Thursday, January 26, 2012

Great New Read

I love to read books by Southern authors, and Terry Kay is one of my favorites.  Most people are familiar with his book, To Dance With the White Dog, which was made into a  movie several years ago.  I have read all of his books and have been lucky enough to meet and talk with  him several times.  His new book, Bogmeadow's Wish, is a different type of  book for him, not as serious as his last few have been; but very enjoyable.  I just finished it this morning while eating breakfast, I tried to last night but was too tired.  It makes you believe in magic again, I will definitely be looking for a leprechaun.  I didn't write the summary below, cut and paste is a wonderful thing.  I do highly recommend this book, and any of his other titles. 

When Cooper Coghlan arrives in Ireland with the cremains of his grandfather, Finn Coghlan, he has one instruction: Let my ashes blow in the wind. You'll know the place when you come to it. I'll be there, telling you. He also has the tender memories of his grandfather's exaggerated stories of Irish wonder and magic – stories of leprechauns and legends and the mysterious power of fate. But he does not have the story of why his grandfather left Ireland as a young man. That is to be the wonder of his discovery.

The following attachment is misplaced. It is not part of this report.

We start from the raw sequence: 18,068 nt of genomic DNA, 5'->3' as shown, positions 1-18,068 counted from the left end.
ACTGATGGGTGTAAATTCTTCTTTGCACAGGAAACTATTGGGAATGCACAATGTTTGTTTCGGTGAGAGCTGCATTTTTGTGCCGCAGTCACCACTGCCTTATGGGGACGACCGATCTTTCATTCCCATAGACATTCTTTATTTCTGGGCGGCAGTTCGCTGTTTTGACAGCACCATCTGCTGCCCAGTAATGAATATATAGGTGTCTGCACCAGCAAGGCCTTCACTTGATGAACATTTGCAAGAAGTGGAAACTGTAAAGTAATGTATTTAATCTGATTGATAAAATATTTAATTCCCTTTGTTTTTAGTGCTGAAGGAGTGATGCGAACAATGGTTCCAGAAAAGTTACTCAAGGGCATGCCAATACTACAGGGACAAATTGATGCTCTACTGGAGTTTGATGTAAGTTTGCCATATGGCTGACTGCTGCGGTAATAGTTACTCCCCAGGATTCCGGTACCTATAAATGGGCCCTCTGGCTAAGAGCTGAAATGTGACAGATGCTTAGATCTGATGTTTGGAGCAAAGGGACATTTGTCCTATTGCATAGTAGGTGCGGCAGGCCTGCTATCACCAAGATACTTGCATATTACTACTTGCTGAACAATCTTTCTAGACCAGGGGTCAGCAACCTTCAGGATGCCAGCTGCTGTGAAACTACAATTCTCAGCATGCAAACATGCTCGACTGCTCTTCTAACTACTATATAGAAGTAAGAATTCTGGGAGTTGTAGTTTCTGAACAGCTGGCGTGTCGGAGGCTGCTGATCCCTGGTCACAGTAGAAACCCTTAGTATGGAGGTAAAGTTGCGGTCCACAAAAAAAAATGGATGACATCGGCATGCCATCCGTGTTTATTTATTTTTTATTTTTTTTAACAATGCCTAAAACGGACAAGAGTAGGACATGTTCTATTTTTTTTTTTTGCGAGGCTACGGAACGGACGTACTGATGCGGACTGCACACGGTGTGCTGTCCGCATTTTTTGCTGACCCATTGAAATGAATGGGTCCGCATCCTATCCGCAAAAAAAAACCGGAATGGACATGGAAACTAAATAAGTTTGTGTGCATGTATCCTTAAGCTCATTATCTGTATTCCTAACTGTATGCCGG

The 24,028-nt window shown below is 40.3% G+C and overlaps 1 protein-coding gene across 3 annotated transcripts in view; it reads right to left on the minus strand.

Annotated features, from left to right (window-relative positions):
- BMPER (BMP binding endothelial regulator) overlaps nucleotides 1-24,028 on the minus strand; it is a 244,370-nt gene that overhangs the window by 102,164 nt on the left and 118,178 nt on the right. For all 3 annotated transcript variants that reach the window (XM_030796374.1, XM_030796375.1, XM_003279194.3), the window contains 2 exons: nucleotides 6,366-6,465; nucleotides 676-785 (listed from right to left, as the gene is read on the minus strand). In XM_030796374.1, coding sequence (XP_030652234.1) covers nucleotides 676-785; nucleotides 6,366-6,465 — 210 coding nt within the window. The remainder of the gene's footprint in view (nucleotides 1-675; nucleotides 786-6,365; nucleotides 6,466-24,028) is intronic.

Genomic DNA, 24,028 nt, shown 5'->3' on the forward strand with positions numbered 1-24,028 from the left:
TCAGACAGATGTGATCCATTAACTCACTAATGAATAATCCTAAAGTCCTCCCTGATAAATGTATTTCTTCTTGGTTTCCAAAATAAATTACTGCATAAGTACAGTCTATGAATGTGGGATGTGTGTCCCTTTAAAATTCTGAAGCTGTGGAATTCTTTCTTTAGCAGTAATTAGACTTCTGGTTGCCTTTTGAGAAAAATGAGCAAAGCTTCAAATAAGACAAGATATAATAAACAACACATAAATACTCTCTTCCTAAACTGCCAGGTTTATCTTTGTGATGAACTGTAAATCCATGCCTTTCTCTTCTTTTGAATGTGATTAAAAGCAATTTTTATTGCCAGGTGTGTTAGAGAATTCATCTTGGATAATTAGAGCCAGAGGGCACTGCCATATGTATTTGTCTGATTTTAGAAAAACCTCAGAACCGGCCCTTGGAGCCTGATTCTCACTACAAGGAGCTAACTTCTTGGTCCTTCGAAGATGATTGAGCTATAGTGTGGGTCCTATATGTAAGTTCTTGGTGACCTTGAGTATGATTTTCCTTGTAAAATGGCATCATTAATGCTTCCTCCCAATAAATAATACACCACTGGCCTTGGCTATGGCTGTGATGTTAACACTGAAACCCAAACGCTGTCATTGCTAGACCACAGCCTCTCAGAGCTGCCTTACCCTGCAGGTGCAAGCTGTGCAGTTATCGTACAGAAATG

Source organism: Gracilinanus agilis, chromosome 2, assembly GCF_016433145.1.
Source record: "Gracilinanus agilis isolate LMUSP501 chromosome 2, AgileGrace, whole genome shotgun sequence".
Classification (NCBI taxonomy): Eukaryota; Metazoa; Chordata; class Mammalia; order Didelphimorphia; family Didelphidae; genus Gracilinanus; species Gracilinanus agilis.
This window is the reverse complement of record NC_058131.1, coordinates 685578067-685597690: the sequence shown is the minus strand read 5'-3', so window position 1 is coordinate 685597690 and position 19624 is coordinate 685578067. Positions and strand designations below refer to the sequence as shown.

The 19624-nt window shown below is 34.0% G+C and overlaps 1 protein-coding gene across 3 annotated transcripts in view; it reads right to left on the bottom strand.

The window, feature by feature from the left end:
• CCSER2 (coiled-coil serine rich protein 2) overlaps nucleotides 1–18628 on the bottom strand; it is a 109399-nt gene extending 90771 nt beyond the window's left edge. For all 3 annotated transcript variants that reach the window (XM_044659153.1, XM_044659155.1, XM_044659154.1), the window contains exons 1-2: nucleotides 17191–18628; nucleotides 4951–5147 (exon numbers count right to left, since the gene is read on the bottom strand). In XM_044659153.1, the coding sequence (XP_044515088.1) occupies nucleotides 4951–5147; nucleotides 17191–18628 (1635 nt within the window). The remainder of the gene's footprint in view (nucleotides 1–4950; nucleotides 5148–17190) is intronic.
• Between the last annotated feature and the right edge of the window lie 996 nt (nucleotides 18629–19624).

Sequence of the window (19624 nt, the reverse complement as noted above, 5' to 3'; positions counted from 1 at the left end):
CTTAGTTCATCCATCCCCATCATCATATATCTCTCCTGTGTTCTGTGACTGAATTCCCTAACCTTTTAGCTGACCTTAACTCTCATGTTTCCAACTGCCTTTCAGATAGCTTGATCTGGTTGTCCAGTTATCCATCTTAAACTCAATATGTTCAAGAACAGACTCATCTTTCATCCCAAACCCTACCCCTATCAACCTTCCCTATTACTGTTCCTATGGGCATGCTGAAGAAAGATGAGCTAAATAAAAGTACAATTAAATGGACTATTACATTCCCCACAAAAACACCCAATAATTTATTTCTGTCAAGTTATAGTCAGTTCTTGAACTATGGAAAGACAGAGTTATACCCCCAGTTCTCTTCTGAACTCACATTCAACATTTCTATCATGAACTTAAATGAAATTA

Mesmerized by his romantic vision of Ireland, Cooper begins his search with the unknowing help of friends in America who have employed a charming, down-on-his-luck Irish actor named Sandy McAfee to con his way into Cooper's life as his guide. Yet neither is prepared for the presence of Kathleen O'Reilly, a public relations specialist whose tour on behalf of the NewTree campaign is eerily parallel to the travels that Sandy plots in leading Cooper on his hunt for his grandfather's ghost. And in those landmarks – Waterford, Youghal, Cork, Killarney, the Ring of Kerry, Tralee, Kenmare, Dingle – the fate of the Irish that Finn Coghlan talked of, magically brings Cooper and Kathleen together.

Yet, there is a truth between the two of them that not even the enchanting tale of Finn McCool and Sally Cavanaugh, or of Patrick the Believer, can resolve. For that, Cooper must use the one gift bestowed on him as a child by his grandfather – Bogmeadow's wish.

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